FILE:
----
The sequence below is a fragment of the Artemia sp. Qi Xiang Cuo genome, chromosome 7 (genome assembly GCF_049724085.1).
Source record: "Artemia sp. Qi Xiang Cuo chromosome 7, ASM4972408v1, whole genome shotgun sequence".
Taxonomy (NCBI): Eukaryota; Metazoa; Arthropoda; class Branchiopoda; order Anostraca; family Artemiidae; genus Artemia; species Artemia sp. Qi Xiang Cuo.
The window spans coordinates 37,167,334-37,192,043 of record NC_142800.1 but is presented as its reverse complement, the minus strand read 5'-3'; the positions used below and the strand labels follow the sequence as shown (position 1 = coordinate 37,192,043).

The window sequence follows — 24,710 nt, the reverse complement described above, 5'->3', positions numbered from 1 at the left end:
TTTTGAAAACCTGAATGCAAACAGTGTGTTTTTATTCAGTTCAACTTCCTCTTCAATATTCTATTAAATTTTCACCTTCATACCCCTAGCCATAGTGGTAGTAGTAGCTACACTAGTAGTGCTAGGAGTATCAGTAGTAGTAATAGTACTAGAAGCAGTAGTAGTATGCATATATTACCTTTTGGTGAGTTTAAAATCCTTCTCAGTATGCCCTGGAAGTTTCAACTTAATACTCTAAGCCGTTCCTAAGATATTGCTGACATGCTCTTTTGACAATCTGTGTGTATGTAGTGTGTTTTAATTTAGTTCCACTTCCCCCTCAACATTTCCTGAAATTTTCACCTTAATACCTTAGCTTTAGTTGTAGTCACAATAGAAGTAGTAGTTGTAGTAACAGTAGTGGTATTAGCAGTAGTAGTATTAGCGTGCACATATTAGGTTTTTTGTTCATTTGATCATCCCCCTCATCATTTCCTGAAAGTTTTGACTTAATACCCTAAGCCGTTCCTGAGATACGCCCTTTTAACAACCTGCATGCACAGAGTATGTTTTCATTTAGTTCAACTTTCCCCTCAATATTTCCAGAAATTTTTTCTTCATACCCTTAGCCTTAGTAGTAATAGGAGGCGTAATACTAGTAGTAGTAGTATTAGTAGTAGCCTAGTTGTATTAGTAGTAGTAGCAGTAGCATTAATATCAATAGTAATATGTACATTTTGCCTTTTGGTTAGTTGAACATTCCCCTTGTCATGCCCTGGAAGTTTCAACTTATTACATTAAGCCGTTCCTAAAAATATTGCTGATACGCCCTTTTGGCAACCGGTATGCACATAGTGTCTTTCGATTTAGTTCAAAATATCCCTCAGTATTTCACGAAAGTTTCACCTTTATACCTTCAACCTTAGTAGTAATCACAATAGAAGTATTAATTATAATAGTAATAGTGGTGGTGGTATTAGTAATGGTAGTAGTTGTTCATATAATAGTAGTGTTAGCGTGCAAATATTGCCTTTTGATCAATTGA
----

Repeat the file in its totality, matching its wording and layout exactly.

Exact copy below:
The sequence below is a fragment of the Artemia sp. Qi Xiang Cuo genome, chromosome 7 (genome assembly GCF_049724085.1).
Source record: "Artemia sp. Qi Xiang Cuo chromosome 7, ASM4972408v1, whole genome shotgun sequence".
Taxonomy (NCBI): Eukaryota; Metazoa; Arthropoda; class Branchiopoda; order Anostraca; family Artemiidae; genus Artemia; species Artemia sp. Qi Xiang Cuo.
The window spans coordinates 37,167,334-37,192,043 of record NC_142800.1 but is presented as its reverse complement, the minus strand read 5'-3'; the positions used below and the strand labels follow the sequence as shown (position 1 = coordinate 37,192,043).

The window sequence follows — 24,710 nt, the reverse complement described above, 5'->3', positions numbered from 1 at the left end:
TTTTGAAAACCTGAATGCAAACAGTGTGTTTTTATTCAGTTCAACTTCCTCTTCAATATTCTATTAAATTTTCACCTTCATACCCCTAGCCATAGTGGTAGTAGTAGCTACACTAGTAGTGCTAGGAGTATCAGTAGTAGTAATAGTACTAGAAGCAGTAGTAGTATGCATATATTACCTTTTGGTGAGTTTAAAATCCTTCTCAGTATGCCCTGGAAGTTTCAACTTAATACTCTAAGCCGTTCCTAAGATATTGCTGACATGCTCTTTTGACAATCTGTGTGTATGTAGTGTGTTTTAATTTAGTTCCACTTCCCCCTCAACATTTCCTGAAATTTTCACCTTAATACCTTAGCTTTAGTTGTAGTCACAATAGAAGTAGTAGTTGTAGTAACAGTAGTGGTATTAGCAGTAGTAGTATTAGCGTGCACATATTAGGTTTTTTGTTCATTTGATCATCCCCCTCATCATTTCCTGAAAGTTTTGACTTAATACCCTAAGCCGTTCCTGAGATACGCCCTTTTAACAACCTGCATGCACAGAGTATGTTTTCATTTAGTTCAACTTTCCCCTCAATATTTCCAGAAATTTTTTCTTCATACCCTTAGCCTTAGTAGTAATAGGAGGCGTAATACTAGTAGTAGTAGTATTAGTAGTAGCCTAGTTGTATTAGTAGTAGTAGCAGTAGCATTAATATCAATAGTAATATGTACATTTTGCCTTTTGGTTAGTTGAACATTCCCCTTGTCATGCCCTGGAAGTTTCAACTTATTACATTAAGCCGTTCCTAAAAATATTGCTGATACGCCCTTTTGGCAACCGGTATGCACATAGTGTCTTTCGATTTAGTTCAAAATATCCCTCAGTATTTCACGAAAGTTTCACCTTTATACCTTCAACCTTAGTAGTAATCACAATAGAAGTATTAATTATAATAGTAATAGTGGTGGTGGTATTAGTAATGGTAGTAGTTGTTCATATAATAGTAGTGTTAGCGTGCAAATATTGCCTTTTGATCAATTGA